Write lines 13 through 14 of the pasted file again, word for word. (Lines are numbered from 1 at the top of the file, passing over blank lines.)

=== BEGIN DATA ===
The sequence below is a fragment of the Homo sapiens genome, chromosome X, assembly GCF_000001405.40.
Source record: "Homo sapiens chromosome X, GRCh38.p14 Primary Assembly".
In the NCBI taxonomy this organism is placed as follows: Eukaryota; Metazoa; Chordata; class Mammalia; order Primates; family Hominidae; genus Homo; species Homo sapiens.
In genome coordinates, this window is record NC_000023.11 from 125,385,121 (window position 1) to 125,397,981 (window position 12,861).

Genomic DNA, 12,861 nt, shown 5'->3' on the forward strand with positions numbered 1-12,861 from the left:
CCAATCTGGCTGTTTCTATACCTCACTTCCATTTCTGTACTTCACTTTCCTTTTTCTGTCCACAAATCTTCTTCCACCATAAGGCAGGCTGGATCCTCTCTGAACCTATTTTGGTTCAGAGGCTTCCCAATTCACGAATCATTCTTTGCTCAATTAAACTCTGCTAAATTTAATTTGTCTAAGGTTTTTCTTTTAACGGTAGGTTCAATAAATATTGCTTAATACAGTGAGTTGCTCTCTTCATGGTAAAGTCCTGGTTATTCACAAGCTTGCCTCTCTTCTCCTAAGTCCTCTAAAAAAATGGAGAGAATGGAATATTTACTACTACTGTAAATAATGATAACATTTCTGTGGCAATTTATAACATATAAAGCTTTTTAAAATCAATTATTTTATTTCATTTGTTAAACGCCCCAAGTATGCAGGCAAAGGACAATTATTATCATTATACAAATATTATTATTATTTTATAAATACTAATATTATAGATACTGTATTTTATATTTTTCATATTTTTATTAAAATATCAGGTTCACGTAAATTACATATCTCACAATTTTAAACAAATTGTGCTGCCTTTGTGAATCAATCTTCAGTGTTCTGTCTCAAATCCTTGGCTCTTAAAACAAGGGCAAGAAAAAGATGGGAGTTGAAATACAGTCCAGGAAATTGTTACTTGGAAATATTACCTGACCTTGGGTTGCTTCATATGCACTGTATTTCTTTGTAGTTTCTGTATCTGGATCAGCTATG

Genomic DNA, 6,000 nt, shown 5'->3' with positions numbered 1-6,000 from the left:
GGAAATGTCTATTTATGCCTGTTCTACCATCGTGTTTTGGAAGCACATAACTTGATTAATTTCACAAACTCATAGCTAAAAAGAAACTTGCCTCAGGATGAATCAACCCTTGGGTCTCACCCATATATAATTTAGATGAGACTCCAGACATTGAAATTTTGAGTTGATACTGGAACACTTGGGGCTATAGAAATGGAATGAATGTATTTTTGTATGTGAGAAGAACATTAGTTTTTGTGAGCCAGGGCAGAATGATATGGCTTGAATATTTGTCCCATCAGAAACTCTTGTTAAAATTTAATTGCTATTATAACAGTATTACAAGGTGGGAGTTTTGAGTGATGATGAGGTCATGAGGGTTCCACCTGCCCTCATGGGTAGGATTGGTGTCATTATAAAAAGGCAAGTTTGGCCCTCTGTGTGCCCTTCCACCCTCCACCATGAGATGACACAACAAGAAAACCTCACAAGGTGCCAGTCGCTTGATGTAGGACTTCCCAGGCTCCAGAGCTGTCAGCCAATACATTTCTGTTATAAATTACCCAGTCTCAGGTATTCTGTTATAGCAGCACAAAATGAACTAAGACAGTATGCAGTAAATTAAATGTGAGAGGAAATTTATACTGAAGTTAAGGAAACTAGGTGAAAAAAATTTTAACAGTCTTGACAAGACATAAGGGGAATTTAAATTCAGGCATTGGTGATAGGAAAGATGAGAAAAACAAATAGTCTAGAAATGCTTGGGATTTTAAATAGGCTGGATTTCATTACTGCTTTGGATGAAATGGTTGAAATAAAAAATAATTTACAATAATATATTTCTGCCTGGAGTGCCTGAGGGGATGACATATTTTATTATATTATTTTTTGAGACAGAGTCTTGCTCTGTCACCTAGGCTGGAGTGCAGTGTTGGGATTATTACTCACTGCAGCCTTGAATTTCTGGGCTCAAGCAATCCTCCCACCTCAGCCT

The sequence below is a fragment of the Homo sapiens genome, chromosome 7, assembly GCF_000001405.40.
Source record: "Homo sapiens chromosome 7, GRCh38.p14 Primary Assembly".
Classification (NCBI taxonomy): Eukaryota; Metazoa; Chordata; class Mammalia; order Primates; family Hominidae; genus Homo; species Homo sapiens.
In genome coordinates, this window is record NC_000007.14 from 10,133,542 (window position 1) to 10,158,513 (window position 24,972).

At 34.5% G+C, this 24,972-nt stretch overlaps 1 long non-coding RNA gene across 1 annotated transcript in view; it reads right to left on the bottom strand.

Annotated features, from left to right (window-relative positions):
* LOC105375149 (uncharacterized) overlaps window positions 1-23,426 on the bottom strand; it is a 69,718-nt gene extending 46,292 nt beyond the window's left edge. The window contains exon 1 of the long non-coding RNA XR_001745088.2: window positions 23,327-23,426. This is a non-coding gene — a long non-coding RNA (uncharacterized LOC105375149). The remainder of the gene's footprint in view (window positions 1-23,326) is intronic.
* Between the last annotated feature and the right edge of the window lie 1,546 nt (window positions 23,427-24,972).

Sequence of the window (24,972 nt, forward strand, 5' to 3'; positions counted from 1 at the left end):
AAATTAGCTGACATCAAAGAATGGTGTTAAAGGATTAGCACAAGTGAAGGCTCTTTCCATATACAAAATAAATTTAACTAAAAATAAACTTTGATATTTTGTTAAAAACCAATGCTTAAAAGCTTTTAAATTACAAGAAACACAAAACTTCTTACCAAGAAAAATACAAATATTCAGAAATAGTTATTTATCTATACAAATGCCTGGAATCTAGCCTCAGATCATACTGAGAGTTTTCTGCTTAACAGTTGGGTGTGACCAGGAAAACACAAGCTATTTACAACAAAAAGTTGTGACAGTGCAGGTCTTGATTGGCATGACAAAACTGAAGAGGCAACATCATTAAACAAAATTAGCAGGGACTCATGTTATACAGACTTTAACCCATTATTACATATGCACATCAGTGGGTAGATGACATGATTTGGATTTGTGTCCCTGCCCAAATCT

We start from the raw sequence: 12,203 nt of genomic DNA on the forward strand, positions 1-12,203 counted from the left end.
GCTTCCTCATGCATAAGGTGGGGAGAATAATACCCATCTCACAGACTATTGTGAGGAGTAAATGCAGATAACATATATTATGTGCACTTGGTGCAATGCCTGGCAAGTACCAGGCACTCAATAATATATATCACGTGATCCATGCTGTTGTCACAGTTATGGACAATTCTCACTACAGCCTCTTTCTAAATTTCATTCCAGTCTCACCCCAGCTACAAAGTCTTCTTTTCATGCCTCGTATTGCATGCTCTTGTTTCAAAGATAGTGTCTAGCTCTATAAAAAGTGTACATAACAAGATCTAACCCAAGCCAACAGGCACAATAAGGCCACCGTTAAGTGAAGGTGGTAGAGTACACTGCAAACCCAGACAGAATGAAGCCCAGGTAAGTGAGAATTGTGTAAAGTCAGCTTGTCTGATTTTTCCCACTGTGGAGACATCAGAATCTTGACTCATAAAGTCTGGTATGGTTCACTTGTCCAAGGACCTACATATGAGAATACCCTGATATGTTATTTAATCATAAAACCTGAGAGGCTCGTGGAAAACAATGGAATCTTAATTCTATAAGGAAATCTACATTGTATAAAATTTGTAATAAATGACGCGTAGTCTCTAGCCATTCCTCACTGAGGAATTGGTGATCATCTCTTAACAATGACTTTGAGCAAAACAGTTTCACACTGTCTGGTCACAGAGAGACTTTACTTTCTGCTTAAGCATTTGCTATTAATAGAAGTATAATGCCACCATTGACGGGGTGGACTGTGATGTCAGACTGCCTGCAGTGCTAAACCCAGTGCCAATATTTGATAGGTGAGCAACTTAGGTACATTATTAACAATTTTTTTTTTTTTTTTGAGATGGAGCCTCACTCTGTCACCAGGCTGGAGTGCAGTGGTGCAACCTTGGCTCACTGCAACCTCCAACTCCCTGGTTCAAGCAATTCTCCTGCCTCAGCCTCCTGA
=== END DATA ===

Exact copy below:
At 34.5% G+C, this 24,972-nt stretch overlaps 1 long non-coding RNA gene across 1 annotated transcript in view; it reads right to left on the bottom strand.

Annotated features, from left to right (window-relative positions):